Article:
At first glance, the reader is not likely to notice the immediate clue which presents itself in the title of William Shakespeare’s comedy, Much Ado About Nothing. If one, however, would follow the example of a Shakespearean player in Elizabethan times and pronounce the word “nothing” as “noting,” he would be introduced to a pun that is very significant because the ideas of noting, or observation, and nothing, are important themes in this story. Noting is something which motivates the characters to take actions which greatly affect the plot, and it is an idea which reflects the theme of reality versus appearance, in which reality is nothing and appearance is due to noting.
First of all, it is the characters’ noting which drives them to take actions which influence the plot. The earliest example of this is when Claudio falls in love with Hero. The relationship between these two characters plays a major role in the story, and it originates with Claudio noticing Hero – “Benedick, didst thou note the daughter of Signior Leonato?” (Act 1:1, l. 158-59) Claudio then asks the Prince to woo her for him. The important chain of events which follows – the pastime of formulating a romance between Beatrice and Benedick, the scheme of Don John, the “death of Hero” – is all on account of Claudio’s falling in love with Hero, which wouldn’t have happened, had he not noted her.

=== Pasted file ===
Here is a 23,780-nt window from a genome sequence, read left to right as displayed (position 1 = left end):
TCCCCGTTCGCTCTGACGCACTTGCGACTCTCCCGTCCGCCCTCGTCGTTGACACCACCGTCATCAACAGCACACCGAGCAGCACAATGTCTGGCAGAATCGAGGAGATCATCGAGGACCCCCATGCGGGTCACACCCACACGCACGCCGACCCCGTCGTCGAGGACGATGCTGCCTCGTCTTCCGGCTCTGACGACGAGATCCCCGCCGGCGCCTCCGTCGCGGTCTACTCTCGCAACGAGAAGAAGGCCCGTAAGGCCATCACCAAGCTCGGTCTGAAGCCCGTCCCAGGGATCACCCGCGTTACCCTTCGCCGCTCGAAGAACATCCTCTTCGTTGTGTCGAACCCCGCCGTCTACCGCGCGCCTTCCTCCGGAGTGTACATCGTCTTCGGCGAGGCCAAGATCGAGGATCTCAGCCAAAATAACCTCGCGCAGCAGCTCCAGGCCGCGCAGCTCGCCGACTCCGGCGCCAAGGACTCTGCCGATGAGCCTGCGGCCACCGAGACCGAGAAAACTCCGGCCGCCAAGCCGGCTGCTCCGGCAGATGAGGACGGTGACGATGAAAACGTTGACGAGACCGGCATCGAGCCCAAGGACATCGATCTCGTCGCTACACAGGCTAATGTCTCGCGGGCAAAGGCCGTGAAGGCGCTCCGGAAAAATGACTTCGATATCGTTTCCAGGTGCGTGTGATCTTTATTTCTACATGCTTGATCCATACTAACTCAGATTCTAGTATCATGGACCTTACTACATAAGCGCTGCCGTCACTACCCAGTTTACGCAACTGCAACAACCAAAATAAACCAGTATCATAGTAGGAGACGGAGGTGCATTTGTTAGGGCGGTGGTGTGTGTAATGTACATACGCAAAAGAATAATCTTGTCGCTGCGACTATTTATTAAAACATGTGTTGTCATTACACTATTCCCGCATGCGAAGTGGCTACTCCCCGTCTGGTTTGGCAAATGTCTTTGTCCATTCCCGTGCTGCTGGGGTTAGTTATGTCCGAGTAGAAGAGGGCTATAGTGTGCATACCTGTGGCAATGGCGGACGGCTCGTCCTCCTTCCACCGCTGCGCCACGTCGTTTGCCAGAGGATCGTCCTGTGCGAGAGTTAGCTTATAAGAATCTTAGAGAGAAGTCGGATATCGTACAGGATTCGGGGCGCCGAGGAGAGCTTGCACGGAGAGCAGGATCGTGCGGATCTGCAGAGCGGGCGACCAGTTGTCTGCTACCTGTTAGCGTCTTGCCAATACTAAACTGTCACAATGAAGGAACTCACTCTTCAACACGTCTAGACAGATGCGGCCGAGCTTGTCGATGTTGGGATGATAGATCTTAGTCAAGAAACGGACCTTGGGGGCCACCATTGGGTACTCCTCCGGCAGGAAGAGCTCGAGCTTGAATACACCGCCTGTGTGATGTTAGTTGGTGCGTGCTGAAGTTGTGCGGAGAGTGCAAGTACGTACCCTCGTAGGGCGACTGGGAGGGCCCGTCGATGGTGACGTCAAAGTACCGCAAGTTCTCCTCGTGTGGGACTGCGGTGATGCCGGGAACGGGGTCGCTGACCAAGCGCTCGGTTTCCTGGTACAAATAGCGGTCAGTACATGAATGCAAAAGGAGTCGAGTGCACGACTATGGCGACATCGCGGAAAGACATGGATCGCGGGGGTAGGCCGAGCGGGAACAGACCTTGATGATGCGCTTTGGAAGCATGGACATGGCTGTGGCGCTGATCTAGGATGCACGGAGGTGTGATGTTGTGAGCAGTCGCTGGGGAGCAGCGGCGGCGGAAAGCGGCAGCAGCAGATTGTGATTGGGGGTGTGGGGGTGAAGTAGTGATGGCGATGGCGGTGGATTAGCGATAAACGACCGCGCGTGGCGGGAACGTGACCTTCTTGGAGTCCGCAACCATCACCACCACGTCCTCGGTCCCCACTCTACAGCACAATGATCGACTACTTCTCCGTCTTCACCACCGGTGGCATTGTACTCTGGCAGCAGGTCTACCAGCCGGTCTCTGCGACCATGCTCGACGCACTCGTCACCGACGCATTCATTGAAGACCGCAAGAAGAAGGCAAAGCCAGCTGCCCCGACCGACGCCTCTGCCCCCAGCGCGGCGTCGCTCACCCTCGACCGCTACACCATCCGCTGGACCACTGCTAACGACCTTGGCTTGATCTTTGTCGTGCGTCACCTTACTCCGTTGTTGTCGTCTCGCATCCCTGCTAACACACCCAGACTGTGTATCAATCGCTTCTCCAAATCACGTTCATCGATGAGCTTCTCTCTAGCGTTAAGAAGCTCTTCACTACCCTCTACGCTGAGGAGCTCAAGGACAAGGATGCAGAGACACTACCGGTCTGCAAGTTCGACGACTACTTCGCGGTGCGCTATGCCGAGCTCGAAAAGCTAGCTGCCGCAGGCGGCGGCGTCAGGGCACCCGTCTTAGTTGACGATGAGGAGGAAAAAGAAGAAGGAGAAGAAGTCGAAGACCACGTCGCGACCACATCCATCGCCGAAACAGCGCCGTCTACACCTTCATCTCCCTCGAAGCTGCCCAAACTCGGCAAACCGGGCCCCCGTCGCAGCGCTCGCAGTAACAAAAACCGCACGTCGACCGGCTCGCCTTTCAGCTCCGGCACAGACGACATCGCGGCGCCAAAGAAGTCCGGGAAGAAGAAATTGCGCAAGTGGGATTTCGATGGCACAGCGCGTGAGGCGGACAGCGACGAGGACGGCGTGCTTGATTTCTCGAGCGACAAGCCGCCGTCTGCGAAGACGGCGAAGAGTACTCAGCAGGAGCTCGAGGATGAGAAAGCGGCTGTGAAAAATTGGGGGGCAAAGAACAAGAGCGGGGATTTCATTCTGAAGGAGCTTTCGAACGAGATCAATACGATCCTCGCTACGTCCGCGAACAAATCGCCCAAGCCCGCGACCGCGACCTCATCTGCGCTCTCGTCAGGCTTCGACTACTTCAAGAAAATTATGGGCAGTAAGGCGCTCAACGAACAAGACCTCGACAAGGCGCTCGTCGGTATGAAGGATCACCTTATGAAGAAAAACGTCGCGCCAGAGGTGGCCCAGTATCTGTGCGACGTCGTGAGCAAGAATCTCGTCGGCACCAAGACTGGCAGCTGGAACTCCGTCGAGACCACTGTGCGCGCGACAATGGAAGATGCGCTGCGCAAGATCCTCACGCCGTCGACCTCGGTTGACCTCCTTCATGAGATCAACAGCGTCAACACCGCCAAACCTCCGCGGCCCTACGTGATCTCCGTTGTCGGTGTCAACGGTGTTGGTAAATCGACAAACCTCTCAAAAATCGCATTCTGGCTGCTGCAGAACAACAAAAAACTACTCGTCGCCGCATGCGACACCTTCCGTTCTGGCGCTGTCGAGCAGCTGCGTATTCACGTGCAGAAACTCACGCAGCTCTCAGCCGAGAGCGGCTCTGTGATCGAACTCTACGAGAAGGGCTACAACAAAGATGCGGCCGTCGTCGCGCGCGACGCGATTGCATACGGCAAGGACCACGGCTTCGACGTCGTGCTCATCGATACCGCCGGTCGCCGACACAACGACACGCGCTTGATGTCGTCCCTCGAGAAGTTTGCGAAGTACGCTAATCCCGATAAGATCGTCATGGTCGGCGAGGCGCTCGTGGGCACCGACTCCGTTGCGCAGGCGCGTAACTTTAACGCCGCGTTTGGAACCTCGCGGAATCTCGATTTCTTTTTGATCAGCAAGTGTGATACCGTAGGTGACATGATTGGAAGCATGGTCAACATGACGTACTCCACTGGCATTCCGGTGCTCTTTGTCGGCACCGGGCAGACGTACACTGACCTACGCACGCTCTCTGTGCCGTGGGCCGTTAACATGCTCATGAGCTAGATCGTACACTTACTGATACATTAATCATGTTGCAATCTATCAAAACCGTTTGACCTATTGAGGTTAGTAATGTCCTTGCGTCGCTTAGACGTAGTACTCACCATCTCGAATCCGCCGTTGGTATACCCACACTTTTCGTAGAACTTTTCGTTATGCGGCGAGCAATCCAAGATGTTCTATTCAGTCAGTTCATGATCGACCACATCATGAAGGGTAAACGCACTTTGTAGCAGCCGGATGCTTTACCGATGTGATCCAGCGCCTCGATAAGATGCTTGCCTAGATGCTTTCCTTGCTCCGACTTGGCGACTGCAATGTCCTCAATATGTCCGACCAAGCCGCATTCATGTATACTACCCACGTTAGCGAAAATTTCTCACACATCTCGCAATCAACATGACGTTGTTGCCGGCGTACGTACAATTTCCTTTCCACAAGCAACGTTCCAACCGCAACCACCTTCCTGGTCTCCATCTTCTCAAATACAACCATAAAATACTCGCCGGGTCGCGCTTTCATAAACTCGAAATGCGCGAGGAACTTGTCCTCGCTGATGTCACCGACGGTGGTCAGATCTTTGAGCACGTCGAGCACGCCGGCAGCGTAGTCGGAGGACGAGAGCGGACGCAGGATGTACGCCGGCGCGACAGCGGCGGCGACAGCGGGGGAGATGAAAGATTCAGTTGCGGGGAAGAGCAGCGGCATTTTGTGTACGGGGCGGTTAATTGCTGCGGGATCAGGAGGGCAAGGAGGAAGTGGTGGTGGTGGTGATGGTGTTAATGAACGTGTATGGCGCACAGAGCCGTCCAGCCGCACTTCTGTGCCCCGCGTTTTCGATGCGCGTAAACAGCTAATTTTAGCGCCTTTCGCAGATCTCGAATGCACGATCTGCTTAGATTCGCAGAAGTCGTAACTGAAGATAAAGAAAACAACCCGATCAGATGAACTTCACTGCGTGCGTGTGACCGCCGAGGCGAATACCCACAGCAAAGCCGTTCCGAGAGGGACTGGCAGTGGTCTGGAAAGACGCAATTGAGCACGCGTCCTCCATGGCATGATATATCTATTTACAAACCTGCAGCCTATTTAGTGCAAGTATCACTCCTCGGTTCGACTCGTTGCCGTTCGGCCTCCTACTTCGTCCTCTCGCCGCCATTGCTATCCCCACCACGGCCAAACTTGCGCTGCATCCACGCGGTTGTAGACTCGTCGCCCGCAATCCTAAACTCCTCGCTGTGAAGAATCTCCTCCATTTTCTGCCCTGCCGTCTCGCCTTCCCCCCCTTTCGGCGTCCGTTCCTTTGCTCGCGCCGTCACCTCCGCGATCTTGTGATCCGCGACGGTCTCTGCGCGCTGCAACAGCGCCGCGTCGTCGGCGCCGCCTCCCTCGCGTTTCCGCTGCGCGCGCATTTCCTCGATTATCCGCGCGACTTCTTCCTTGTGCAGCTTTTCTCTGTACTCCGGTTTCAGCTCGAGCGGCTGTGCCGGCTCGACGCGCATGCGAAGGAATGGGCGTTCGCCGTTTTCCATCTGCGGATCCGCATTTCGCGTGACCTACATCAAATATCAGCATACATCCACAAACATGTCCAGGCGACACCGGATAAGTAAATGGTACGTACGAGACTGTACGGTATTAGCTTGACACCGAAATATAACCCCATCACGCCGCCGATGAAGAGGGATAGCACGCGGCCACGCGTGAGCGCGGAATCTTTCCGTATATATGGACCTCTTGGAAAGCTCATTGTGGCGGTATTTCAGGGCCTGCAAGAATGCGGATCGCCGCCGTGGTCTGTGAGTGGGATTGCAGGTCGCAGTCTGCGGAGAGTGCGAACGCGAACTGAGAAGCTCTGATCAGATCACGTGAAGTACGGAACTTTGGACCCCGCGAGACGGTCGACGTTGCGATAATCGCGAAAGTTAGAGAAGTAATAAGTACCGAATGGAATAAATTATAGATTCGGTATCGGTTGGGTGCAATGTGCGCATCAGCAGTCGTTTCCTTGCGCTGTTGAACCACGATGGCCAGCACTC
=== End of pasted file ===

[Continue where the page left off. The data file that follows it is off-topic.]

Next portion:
Another example is when Benedick and Beatrice fall in love with one another. The only reason this happens is because, first of all, Benedick notes the Prince, Claudio, and Leonato discussing how Beatrice is in love with him: “Come hither, Leonato. What was it you told me of today, that your niece Beatrice was in love with Signior Benedick?” (Act 2:3, l. 95-7) This, of course, is not true, but Benedick believes it, and he falls in love with Beatrice – “I will be horribly in love with her!” (Act 2:3, l. 237) Likewise, Beatrice overhears Hero and Ursula purposefully inventing Benedick’s love for her, and she falls in love with him – “I will requite thee, taming my wild heart to thy loving hand.” (Act 3:1, l. 117-18) The relationship between these two characters is important to the plot, as many events revolve around them, and it comes about only because Beatrice and Benedick note others’ conversations which falsely discuss their love for one another.